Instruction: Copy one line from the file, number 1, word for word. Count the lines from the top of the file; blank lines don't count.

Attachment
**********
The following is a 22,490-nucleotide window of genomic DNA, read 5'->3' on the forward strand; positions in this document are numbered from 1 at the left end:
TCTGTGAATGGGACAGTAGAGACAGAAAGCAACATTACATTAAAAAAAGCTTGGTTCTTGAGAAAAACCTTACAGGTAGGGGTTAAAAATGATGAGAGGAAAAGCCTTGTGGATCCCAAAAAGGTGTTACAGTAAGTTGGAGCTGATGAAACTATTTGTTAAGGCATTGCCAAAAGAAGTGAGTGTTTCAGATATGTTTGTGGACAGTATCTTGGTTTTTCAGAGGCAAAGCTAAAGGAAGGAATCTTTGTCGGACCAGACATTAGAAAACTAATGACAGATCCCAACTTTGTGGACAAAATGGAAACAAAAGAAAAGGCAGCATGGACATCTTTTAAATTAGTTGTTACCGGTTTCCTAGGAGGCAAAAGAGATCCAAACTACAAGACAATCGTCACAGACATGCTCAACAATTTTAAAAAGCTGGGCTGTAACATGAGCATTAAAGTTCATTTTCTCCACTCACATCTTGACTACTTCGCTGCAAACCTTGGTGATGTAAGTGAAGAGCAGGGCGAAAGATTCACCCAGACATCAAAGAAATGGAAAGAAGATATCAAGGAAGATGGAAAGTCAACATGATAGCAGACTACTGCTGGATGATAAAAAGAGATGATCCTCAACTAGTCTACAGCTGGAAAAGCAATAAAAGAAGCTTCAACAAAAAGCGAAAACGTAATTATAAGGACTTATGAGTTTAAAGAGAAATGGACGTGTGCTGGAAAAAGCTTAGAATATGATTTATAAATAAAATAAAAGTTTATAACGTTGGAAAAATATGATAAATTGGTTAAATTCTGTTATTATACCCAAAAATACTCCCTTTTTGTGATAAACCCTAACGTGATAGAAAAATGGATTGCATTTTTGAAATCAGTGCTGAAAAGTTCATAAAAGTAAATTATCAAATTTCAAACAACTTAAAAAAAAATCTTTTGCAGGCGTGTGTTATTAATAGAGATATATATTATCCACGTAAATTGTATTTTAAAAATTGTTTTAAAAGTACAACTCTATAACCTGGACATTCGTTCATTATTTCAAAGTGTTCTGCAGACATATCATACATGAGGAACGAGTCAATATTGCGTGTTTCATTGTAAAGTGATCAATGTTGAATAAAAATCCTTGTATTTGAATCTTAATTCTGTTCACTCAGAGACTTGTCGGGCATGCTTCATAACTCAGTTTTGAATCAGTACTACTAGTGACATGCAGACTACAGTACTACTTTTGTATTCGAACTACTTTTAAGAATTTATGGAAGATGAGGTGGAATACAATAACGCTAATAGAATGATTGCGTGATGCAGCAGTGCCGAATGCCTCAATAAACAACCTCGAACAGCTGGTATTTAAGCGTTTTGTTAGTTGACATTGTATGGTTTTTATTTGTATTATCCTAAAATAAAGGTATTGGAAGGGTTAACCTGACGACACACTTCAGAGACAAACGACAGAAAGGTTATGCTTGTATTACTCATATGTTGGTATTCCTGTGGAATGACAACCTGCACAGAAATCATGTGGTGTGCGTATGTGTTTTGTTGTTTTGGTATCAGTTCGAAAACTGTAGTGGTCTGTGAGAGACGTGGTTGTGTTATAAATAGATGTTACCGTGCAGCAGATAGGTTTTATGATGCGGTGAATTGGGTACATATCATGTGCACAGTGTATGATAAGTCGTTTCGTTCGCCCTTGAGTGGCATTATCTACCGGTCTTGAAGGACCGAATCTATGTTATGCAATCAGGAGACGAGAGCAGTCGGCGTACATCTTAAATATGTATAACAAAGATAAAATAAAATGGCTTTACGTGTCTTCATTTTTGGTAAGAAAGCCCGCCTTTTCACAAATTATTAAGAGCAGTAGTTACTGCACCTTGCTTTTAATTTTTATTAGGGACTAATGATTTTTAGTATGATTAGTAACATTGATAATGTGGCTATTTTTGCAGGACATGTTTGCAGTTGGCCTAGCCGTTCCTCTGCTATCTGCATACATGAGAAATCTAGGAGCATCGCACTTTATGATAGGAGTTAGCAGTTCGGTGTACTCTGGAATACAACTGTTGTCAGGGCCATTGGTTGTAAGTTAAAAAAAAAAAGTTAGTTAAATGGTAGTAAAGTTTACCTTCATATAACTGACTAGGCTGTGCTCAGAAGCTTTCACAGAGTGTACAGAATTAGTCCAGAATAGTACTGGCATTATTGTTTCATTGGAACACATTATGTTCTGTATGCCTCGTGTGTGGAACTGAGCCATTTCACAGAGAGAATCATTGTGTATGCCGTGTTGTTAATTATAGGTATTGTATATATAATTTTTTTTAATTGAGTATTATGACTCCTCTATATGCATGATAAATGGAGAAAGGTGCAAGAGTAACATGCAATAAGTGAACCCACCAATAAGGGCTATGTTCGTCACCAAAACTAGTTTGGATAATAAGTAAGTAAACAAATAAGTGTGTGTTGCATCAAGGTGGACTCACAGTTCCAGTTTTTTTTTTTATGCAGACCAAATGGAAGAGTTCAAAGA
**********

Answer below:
The following is a 22,490-nucleotide window of genomic DNA, read 5'->3' on the forward strand; positions in this document are numbered from 1 at the left end: